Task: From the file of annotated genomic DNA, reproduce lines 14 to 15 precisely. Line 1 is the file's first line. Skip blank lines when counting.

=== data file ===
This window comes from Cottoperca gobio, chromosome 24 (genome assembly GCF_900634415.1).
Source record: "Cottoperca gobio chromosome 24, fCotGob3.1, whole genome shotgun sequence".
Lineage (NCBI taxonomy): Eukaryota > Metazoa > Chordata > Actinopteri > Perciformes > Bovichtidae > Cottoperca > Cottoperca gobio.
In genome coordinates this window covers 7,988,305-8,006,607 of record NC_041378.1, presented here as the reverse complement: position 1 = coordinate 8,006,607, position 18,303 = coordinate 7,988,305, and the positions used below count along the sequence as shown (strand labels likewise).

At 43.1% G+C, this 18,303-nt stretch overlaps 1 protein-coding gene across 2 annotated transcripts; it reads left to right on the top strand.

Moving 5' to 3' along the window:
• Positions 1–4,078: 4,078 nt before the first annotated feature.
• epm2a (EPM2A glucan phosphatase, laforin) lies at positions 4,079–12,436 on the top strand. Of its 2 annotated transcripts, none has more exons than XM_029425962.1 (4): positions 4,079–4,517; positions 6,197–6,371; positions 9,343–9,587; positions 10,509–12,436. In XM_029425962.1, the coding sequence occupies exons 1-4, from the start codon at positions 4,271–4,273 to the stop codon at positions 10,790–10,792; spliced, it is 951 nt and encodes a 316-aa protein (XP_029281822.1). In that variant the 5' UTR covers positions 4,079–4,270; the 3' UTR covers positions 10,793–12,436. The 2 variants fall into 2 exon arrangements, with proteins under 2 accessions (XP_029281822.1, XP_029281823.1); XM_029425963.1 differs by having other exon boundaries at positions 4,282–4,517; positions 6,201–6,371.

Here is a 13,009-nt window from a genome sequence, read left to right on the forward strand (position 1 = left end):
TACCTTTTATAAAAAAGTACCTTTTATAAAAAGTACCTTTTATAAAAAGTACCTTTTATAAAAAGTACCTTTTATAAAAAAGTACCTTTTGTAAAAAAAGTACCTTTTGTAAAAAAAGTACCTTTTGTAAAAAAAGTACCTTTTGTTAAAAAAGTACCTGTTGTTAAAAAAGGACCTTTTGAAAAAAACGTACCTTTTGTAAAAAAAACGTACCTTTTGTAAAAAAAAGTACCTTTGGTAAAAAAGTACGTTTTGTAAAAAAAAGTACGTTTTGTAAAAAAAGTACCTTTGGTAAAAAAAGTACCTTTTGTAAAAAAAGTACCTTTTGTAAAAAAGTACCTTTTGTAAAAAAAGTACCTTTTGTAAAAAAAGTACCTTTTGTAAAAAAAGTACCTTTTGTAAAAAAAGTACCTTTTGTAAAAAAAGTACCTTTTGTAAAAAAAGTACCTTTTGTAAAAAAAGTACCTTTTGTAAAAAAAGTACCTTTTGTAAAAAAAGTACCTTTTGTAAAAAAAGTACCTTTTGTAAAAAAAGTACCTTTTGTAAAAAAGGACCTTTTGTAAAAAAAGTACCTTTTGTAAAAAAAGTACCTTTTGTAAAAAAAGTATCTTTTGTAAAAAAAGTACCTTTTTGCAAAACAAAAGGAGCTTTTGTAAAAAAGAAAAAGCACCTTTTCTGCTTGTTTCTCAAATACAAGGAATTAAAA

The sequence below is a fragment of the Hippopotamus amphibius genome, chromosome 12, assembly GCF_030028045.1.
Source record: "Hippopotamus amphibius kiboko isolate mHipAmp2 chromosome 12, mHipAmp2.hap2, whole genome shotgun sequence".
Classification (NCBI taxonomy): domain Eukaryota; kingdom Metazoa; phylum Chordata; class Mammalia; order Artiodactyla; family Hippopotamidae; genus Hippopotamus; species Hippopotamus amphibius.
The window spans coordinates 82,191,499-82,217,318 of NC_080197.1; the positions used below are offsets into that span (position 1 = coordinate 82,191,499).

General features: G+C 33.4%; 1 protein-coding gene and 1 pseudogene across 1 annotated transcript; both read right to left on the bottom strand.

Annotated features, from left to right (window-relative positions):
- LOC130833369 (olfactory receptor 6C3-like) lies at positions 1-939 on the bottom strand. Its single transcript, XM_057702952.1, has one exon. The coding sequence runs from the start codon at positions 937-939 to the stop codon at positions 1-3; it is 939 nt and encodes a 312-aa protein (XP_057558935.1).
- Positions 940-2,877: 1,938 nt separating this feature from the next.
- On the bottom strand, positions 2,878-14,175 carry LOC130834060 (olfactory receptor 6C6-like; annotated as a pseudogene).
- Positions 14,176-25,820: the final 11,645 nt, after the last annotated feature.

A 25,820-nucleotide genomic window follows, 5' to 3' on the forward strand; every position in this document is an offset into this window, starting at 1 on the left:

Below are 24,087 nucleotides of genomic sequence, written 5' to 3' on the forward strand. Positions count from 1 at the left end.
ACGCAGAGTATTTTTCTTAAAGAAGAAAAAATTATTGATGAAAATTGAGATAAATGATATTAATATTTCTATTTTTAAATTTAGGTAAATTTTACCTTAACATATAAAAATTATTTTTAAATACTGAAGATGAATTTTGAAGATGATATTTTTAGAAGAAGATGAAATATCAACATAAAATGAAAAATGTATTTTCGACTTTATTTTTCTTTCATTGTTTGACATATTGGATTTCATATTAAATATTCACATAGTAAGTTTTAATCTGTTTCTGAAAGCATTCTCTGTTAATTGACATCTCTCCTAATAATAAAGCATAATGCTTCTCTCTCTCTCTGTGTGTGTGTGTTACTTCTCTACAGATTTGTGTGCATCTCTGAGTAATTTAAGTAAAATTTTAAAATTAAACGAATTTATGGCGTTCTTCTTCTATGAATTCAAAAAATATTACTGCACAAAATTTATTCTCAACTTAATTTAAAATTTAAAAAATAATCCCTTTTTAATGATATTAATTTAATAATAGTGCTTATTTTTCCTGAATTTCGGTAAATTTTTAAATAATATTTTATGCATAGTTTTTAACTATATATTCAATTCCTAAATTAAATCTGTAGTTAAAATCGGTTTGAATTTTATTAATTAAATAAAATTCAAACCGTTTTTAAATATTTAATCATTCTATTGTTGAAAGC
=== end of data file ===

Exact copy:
The window spans coordinates 82,191,499-82,217,318 of NC_080197.1; the positions used below are offsets into that span (position 1 = coordinate 82,191,499).

General features: G+C 33.4%; 1 protein-coding gene and 1 pseudogene across 1 annotated transcript; both read right to left on the bottom strand.